The best way to begin socializing your Boxer is to bring him home at seven or eight weeks of age and get him out into the world daily. Yes, daily is what it takes to establish a strong bond with your dog so that he will trust, respect, and obey you. This is “socializing” your dog, i.e.; getting him used to people, other dogs, other animals, and the world. This has an incredible impact on your dog’s behavior as he grows into adulthood.
It’s also crucial to socialize your adolescent dog, between the ages of six and nine months old to three years old. This is a difficult time of life for dogs; they are changing physically and learning constantly. They must be taught how to behave around people and other animals.
Continuing to socialize your Boxer during adulthood will not change the attitudes your dog has developed as a puppy, but can help to control his behavior so that he doesn’t act afraid or aggressive.
Socializing begins early and continues throughout your Boxer’s life. Take him for rides in the car. Take him to pet stores and other stores that allow dogs. Expose him to other animals at dog parks and as you take walks. Visit friends with him and have friends come to your home. Teach the dog to greet visitors. Use praise, praise, praise and affection constantly to encourage good behavior. Build a strong relationship with your Boxer; you are the leader and as the leader you must be calm, strong, loving, and consistent.
Touching has a powerful emotional effect on many dogs. It is part of the bonding process between the owner and the dog. Your dog must be willing to accept touching so that you can groom him, care for injuries, and put leashes and collars on him. Also, touch will help develop a strong, loving relationship between you, leading to his desire to please you. A daily “touch” session of five minutes or so is invaluable.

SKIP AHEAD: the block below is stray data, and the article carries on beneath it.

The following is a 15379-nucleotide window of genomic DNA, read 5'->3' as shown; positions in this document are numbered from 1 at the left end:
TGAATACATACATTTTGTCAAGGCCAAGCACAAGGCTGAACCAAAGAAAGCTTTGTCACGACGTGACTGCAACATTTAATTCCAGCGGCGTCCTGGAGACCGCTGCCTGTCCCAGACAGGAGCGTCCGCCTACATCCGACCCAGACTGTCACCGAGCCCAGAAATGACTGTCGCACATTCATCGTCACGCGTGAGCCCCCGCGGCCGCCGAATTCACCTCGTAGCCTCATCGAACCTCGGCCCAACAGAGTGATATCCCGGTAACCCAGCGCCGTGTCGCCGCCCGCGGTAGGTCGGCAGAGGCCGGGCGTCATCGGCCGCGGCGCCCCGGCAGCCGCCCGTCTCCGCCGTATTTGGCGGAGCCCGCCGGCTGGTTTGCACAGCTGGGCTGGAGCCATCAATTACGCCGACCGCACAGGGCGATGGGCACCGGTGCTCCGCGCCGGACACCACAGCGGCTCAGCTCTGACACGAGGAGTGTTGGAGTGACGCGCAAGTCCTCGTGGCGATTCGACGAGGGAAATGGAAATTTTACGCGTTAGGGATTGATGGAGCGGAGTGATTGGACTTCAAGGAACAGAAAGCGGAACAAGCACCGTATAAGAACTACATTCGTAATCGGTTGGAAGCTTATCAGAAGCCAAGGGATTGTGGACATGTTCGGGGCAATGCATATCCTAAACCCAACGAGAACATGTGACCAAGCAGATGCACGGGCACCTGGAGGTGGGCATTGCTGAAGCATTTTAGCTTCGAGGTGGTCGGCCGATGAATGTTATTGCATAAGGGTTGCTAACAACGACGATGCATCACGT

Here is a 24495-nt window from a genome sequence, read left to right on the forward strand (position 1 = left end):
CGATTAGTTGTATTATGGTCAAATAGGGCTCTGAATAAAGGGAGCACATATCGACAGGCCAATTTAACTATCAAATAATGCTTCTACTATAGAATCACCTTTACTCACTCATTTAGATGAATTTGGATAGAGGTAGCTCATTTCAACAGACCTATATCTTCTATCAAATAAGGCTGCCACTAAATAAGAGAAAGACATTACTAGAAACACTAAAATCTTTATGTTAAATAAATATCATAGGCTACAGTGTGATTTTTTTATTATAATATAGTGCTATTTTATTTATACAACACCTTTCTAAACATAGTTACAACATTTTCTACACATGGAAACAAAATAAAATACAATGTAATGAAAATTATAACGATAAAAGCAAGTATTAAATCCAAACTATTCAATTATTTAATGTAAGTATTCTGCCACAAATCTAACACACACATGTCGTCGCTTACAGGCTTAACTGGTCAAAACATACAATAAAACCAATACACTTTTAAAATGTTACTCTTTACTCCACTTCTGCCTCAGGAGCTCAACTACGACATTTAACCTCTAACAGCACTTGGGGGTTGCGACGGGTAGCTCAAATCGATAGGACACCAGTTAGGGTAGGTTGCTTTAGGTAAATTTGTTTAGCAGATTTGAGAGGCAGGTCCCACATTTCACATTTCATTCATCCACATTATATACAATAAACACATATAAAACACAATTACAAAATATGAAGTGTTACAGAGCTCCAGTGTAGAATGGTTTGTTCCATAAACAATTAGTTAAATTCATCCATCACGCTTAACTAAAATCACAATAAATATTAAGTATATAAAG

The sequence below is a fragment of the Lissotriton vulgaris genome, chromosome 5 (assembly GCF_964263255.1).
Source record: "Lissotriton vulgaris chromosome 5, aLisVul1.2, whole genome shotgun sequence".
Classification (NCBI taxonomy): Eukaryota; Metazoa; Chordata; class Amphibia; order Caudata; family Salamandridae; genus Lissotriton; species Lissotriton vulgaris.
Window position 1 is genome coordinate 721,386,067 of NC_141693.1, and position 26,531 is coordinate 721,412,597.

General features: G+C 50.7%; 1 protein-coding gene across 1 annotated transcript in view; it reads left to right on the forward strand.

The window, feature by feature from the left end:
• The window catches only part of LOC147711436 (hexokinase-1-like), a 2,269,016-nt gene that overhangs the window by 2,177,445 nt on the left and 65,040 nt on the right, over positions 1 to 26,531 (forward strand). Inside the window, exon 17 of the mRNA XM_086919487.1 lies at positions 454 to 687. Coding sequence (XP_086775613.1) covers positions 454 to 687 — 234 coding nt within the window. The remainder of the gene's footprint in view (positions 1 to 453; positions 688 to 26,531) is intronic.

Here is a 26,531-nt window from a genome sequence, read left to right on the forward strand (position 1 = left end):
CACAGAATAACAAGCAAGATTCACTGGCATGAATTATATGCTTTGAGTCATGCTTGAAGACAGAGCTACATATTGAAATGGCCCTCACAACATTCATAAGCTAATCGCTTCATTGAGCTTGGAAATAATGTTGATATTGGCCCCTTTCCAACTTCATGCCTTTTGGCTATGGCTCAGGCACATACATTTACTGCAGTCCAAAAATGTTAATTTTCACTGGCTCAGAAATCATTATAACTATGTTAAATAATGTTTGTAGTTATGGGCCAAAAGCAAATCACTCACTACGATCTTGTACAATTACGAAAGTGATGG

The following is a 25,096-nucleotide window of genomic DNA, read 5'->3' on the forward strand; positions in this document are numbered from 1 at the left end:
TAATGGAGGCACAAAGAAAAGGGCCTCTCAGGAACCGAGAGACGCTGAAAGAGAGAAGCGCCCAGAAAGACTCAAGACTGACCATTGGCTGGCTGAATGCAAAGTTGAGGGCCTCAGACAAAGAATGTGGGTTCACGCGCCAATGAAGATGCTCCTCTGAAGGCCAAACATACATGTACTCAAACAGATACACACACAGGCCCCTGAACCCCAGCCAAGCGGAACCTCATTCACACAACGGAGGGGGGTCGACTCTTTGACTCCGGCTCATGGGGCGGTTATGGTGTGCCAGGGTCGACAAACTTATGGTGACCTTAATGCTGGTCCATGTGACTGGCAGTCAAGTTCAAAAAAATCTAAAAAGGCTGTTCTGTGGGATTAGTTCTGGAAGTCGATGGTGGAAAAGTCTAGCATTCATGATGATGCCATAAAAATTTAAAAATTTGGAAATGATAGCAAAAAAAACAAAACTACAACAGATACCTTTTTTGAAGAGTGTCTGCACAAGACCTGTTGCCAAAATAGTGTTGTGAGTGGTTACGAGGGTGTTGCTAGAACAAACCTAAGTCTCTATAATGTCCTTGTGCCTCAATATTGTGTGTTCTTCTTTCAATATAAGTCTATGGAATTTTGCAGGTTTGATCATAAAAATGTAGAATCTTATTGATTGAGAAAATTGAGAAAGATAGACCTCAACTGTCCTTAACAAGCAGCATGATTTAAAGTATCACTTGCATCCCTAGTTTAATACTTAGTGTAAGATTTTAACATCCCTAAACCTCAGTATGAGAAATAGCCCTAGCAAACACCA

Most puppies are ready to begin obedience lessons at six to eight months of age. The first lessons should be brief, 10 to 15 minutes a day (in addition to socialization activities), and gradually increase to 30 minutes. Training works best with lots of praise and a stern "no" for corrections.
The trainer should always be consistent in reinforcing good behavior and correcting bad behavior and should never strike a dog. Many trainers use a leash and chain-link collar, known as a choke collar. In spite of its name, the collar is never meant to choke a dog, but is used to deliver quick snaps to gain a dog's attention. This training collar is useful in teaching basic obedience commands, such as sit, stay, heel, come, and down.
You must establish yourself as the leader of the dog’s pack. If you don’t, you will never have your dog under control. You must be strong, calm, firm, and respectful of the dog. Your behavior will determine whether your dog will obey you and respect you. The well-trained dog isn’t ultimately trained by treats, collars, or demands; he is trained by his love and respect for you.
The owner must commit to daily socialization and training sessions for the duration of the dog’s life. The respectful and loving relationship between the Boxer and the owner is the most important factor in the Boxer’s acceptance of and non-aggression toward people and other animals. The owner must be the pack leader – firm, loving, consistent, and in control at all times.